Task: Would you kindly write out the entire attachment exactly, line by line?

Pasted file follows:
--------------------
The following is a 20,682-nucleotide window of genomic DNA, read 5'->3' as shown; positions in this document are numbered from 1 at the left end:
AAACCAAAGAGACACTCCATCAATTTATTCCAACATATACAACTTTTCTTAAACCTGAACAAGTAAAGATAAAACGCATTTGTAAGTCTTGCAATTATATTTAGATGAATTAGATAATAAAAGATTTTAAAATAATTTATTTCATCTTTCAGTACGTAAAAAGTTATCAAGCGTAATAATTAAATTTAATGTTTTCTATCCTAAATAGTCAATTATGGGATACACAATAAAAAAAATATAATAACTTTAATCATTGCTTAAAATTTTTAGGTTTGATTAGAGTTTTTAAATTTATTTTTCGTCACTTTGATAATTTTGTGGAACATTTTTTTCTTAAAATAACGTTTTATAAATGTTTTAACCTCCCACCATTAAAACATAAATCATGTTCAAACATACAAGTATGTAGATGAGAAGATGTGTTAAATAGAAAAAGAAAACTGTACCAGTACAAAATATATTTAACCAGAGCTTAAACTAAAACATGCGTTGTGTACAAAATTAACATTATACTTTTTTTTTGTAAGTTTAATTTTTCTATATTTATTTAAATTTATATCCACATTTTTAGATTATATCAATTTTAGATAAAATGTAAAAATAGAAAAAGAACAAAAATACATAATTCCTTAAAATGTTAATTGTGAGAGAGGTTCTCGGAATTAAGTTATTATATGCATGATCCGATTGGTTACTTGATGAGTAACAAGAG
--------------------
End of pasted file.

The following is a 20,682-nucleotide window of genomic DNA, read 5'->3' as shown; positions in this document are numbered from 1 at the left end:
AAACCAAAGAGACACTCCATCAATTTATTCCAACATATACAACTTTTCTTAAACCTGAACAAGTAAAGATAAAACGCATTTGTAAGTCTTGCAATTATATTTAGATGAATTAGATAATAAAAGATTTTAAAATAATTTATTTCATCTTTCAGTACGTAAAAAGTTATCAAGCGTAATAATTAAATTTAATGTTTTCTATCCTAAATAGTCAATTATGGGATACACAATAAAAAAAATATAATAACTTTAATCATTGCTTAAAATTTTTAGGTTTGATTAGAGTTTTTAAATTTATTTTTCGTCACTTTGATAATTTTGTGGAACATTTTTTTCTTAAAATAACGTTTTATAAATGTTTTAACCTCCCACCATTAAAACATAAATCATGTTCAAACATACAAGTATGTAGATGAGAAGATGTGTTAAATAGAAAAAGAAAACTGTACCAGTACAAAATATATTTAACCAGAGCTTAAACTAAAACATGCGTTGTGTACAAAATTAACATTATACTTTTTTTTTGTAAGTTTAATTTTTCTATATTTATTTAAATTTATATCCACATTTTTAGATTATATCAATTTTAGATAAAATGTAAAAATAGAAAAAGAACAAAAATACATAATTCCTTAAAATGTTAATTGTGAGAGAGGTTCTCGGAATTAAGTTATTATATGCATGATCCGATTGGTTACTTGATGAGTAACAAGAG